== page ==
Another small silver lining, at least for the kids, is that they often receive birthday cards from their relatives with money inside. Getting mail is always fun, and they have no trouble understanding that money will get them things. In fact, at this most recent birthday, Josh opened a couple cards from people and, upon seeing nothing but a written birthday greeting, shook his head in disappointment: "There's no money." We've tried to explain how it's a treat when there is money, and it's equally as kind and loving when there isn't!

The boys took their birthday money to the toy store and picked out some new toys. 

Showing off their new loot...

Later in October, we celebrated Ella's 1st birthday.
Aunt Caiah came by to spend some time with the birthday girl.

Later that evening, we had a small party for our big girl, just the five of us. 

Ella enjoyed opening her gifts with her big brothers. Her big brothers enjoyed the fact that Ella was open to much paper-tearing help.

Below, she is playing with a new doll from Aunt Nat.

Looking at new books from Nana and Grandpa Ganz.

Time for cake.
We're so thankful for these two October babies of ours.

Thursday, October 18, 2012


 I’m walking outside with my kids on a blustery, October day. The wind swirls; the vibrant yellow and red of fall is back dropped by a gray, brooding sky. Autumn days like these are my favorite kinds of days and normally, on a day like this, outside and walking with my little ones, my heart would be alive, joyful, thankful. Normally, I’d be vaguely hearing the chatter of tiny voices while listening to the rustling of the wind, enjoying the beauty before me.

But not today.

Discontent has made it’s way into my heart; it presses heavy, muting the sounds of life, blinding my sight. Discontent came fast and hit hard; my heart has been infected. As I walk, I’m brooding, worrying about things I’m powerless to change, wishing for things He hasn’t given. 

I’m annoyed that my sin, this persistent discontentment, is ruining my morning. But instead of repentance, I attempt to encourage myself:

“Look at all you’ve been given.”

“See the beauty of this day; your eyes need not wander far to find it.”

“Consider your life and count the good. Your life is full. You would not change one things about this picture.”

I hear the words of my heart. They fall flat because they’re not the words I need to hear. A restless discontent continues to beckon, and though I don’t entirely give in, I also don’t flee.

Later, and unrelated, I call Justin and as our conversation draws to a close, he asks how my morning has been. I answer honestly and tell him that it’s been a morning of struggle. I describe to him how my heart has been pining for God to hurry up and change certain things in my life, rather than a quiet rest in His timing and His plan. “But,” I tell him, propping myself up a little bit, “I’m not giving in. I’ve kept wanting to embrace self-pity and discontent, but His grace has kept me in a place where I’m battling.”

Justin’s words to me were gentle, hopeful:

“Think about Paul, Elisha. He was a guy who was content when he had everything and content when he had nothing.  A radical contentment, completely disconnected to what was going on in his life at the moment. It was a contentment that had everything to do with who he was in Christ.”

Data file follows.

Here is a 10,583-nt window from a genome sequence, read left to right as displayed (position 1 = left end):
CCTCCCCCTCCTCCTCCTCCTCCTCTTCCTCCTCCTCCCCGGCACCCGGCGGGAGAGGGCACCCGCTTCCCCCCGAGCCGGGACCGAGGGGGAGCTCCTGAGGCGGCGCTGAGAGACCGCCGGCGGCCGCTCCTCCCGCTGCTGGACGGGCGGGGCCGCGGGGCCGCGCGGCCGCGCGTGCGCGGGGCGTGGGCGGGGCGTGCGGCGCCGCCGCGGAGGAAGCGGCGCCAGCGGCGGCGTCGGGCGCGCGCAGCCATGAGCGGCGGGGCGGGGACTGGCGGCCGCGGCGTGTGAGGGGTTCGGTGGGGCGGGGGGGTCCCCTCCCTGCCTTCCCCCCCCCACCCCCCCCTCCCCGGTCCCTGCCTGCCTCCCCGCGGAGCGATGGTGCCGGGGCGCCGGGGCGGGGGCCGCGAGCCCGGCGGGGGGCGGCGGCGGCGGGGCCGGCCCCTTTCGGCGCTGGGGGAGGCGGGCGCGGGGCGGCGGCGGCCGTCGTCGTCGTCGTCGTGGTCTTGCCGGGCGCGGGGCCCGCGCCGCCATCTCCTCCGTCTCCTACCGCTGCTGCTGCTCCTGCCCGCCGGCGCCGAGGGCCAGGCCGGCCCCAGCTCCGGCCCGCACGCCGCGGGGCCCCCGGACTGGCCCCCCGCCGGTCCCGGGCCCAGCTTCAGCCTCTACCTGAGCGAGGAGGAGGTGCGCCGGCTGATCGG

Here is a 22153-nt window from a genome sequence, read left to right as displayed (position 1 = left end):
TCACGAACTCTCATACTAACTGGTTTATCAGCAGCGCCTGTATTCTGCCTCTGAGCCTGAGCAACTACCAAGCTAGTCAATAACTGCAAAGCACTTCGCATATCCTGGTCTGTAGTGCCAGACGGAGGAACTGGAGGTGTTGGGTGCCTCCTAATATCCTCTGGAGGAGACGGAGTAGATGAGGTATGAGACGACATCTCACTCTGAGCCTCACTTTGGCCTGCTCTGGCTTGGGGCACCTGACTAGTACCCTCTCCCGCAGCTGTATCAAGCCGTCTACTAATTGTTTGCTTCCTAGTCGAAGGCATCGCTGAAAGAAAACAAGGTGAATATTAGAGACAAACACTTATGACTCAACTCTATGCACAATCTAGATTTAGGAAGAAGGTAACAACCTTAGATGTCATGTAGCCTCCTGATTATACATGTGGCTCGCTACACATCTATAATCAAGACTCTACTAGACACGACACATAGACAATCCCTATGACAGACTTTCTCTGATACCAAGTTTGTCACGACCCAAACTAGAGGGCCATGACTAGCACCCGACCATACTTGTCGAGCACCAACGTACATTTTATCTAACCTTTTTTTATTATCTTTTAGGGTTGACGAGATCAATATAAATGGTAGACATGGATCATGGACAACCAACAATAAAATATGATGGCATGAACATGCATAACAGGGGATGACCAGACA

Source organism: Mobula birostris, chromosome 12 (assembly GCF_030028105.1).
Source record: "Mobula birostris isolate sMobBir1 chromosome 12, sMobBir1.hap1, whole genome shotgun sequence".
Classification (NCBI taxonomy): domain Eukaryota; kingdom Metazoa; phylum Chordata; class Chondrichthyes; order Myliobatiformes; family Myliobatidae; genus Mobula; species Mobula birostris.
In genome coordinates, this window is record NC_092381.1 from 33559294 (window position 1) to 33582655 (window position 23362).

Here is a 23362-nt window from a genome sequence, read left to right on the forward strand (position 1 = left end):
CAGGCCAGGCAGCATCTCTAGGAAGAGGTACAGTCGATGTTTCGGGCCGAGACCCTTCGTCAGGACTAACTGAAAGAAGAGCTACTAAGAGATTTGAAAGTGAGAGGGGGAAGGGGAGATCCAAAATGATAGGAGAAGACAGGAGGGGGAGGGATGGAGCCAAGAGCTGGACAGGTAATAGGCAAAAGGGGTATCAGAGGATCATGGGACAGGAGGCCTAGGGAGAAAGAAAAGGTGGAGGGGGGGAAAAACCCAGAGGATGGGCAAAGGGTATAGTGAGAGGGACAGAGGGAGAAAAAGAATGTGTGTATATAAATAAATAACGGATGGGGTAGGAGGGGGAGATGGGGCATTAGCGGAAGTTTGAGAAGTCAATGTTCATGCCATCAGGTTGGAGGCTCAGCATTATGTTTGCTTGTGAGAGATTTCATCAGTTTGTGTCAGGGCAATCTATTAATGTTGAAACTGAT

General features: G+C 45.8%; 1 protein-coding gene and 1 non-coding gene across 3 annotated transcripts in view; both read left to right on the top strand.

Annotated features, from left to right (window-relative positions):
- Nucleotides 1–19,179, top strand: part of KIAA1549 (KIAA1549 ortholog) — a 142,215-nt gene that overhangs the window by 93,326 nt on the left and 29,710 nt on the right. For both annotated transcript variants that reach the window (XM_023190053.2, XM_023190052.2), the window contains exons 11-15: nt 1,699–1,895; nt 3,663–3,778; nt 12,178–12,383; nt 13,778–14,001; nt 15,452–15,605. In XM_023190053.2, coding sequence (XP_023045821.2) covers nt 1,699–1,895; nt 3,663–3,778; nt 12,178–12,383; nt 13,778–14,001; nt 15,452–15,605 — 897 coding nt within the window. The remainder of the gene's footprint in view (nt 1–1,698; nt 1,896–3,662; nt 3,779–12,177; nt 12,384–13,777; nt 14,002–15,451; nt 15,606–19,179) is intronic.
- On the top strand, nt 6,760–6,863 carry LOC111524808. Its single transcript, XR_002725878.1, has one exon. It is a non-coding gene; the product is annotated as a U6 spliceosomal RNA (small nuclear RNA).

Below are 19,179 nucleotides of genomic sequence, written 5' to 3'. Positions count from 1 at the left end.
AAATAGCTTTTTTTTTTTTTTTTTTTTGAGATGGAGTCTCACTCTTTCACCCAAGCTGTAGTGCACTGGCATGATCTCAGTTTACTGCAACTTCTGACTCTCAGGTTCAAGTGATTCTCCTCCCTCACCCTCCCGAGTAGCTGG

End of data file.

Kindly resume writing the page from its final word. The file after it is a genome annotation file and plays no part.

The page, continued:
Radical contentment because of who I am in Christ. 

Radical contentment because of my identity as a daughter of the living God: purchased, redeemed, forgiven through the blood of Jesus. I’m a Christian, so of course this is no new thought, but I needed to be reminded of it anew on this day. The path out of discontentment is not through beholding all that may be good or beautiful in my situation. The path to contentment, after repentance, is remembering who I am in Christ. 

Really, it’s never about those outer things, even those profoundly good outer things; contentment doesn’t come through a sentimental inventory of the blessings in this life. The abundant good I’ve known has never (yet) been stripped away leaving me with no visible reason for joy. And still, discontentment has the power to grab hold and infect, dragging me to a place of joylessness and sin, taking what is lovely and making it seem worthless.

There is no doubt that the blessings in this life, whether it be natural beauty, loving relationships or cozy homes, should produce hearts and words of joyful thanks to the Giver. But if I, like the apostle Paul, can be radically content if it all is stripped away, then awareness of these blessings was never meant to prod me towards contentment.

The good in this world, as beautiful and lovely as it sometimes can be, was never meant to sustain a heart of true contentment. Only Christ Himself can do that.


Has it really been a year since we met her?

A daughter... A sister...

A cousin... A niece...

A granddaughter... A great granddaughter

Ella Bella, you are so fiercely loved by so many.

Third child of
two older brothers.

Beloved baby.

Adored beyond description.

Our sweet baby girl.

The song that you've heard every day of your life...
Ella Grace, Ella Grace
Every morning you greet me
Small and white, Clean and bright
You look happy to see me
Bundle of joy may you bloom and grow
Bloom and grow forever
Ella Grace, Ella Grace
God bless my Ella forever.

Sunday, October 14, 2012